Natural Foods Education  Jennette Turner

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Increasing Health and Immunity with Tropical Oils

By Jennette Turner

You may have noticed some new oils available at the Wedge recently: coconut and palm. These products might arouse suspicions in some minds, but don’t let a history of bad publicity fool you. The fact is that tropical oils are good for you and provide unique benefits not found in other oils. Plus, they’re tasty!

For a long time, researchers theorized that saturated fat intake in the U.S. was related to an increase in heart disease. While studies showed that artificially saturated fats (hydrogenated oils, margarines, vegetable shortenings) do, in fact, increase the risk for heart disease, (and for cancer and diabetes, too), naturally saturated fats (tropical oils and animal fats), have not been found to be harmful. And the countries with the highest palm and coconut oil intakes (Costa Rica and Malaysia) have the lowest rates of heart disease.

Despite these facts, the American Soybean Association (ASA) has campaigned relentlessly to promote the belief that all saturated fats cause disease, and that polyunsaturated vegetable oils, such as soybean oil, are healthier – even those that have been hydrogenated.

In the mid 80’s, a consumer activist group called “Center for Science in the Public Interest”, sponsored in part by the ASA, launched a PR attack against the naturally saturated tropical oils, coconut and palm, claiming they were “artery clogging fats” that caused disease. (Let’s note that science is not immune to commercial interests.) A majority of people get health information from advertising, and soon everyone “knew” that tropical oils were bad for you.

Because any product containing coconut and palm oils was attacked for being unhealthy, the food industry switched to soybean oil. Movie theaters started making popcorn in soy oil. Restaurants, including the fast food chains, made the switch too. Unfortunately, the oil that replaced our healthy tropical oils was partially hydrogenated, which, as noted, contributes to the risks of developing heart disease, cancer and diabetes.

Misinformation about tropical oils led to an increase in the consumption of disease-causing hydrogenated fats, and it also kept people away from the health promoting benefits of coconut oil.

Most of the fats and oils we consume are made up of primarily long-chain fatty acids, though butter and other animal fats also have small amounts of short and medium-chain fats. Two-thirds of the fats in coconut oil are medium-chain fatty acids. These fats are immediately converted to energy by the body – they burn fast and don’t store well, which is why they’re sold as energy supplements for athletes. Medium-chain fatty acids can be metabolised without bile or pancreatic enzymes, too, which is why they’re used in IV fluids to feed people in hospitals, and helpful to those with compromised fat digestion. As a bonus, medium-chain fatty acids help speed up your metabolism, which is why they are recommended on some weight loss diets.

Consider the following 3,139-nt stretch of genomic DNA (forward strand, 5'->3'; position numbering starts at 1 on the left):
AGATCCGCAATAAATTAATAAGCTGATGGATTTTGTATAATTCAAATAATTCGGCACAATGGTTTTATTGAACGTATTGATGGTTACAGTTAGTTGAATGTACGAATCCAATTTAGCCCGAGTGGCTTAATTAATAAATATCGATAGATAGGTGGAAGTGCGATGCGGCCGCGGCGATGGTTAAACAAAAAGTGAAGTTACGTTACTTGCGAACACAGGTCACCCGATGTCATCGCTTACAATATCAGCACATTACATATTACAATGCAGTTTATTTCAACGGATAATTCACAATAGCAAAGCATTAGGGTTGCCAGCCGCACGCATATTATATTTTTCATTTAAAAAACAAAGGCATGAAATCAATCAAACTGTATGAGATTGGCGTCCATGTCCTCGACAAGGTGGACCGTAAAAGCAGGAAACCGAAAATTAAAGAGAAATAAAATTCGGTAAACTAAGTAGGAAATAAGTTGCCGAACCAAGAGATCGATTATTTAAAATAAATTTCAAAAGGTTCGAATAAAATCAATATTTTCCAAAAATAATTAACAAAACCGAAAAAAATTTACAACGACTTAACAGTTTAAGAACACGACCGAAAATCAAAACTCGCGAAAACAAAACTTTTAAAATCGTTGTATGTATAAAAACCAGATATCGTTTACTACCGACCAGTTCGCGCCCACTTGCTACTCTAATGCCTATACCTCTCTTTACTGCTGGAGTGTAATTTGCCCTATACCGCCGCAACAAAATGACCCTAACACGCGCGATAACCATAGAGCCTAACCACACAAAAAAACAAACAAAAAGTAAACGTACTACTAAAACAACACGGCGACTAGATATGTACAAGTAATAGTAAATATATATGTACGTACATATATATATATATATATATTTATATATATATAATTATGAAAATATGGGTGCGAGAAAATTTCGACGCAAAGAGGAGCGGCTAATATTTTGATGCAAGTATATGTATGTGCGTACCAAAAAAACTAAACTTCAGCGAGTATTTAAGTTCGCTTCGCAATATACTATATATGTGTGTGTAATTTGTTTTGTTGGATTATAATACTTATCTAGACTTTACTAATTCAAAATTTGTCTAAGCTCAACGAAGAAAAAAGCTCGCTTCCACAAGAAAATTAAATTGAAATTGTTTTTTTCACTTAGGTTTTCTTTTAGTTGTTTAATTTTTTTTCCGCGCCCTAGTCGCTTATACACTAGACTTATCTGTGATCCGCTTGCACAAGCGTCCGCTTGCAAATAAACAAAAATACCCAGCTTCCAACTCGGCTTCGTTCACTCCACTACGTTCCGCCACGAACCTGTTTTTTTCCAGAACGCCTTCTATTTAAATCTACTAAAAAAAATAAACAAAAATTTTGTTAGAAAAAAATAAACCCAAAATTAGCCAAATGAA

Coconut oil is also the best source of lauric acid, a particular medium-chain fatty acid. The only other foods that contain significant quantities are palm oils and mother’s milk. Lauric acid has anti-fungal, anti-viral, anti-bacterial, anti-parasitic, and anti-carcinogenic properties. This acid protects the baby’s undeveloped immune system, and is added to infant formulas for this reason. If a breastfeeding mother consumes coconut oil, the amount of lauric acid in her milk increases, benefiting her baby’s immunity.

In lab tests, lauric acid has inactivated the measles virus, herpes simplex virus, hepatitis C, pneumonia, and human immunodeficiency virus (HIV). It’s also inactivated heliobacter pylori bacteria (the cause of ulcers), chlamydia, and the staph and strep bacterias. Lauric acid has even been proven to reduce the HIV load in people with AIDS. A delicious way to fight infectious diseases!

Coconut oil is 80-90% saturated, so it’s very stable and great for cooking. You can use it for baking, just as you would butter – it’s a one-to-one substitution, and a great one for vegans. You can also use coconut oil for scrambling eggs or making stir-fry, either by itself or mixed with other oils such as olive oil or sesame oil. Try using it to make popcorn!

Palm oil is another nutritious naturally saturated fat. It contains anti-oxidants such as beta-carotene and vitamin E, and, like coconut oil, palm oil is also a good source of medium-chain fatty acids. It’s great to cook with, too; it has a distinctive flavor that marries well with different spices.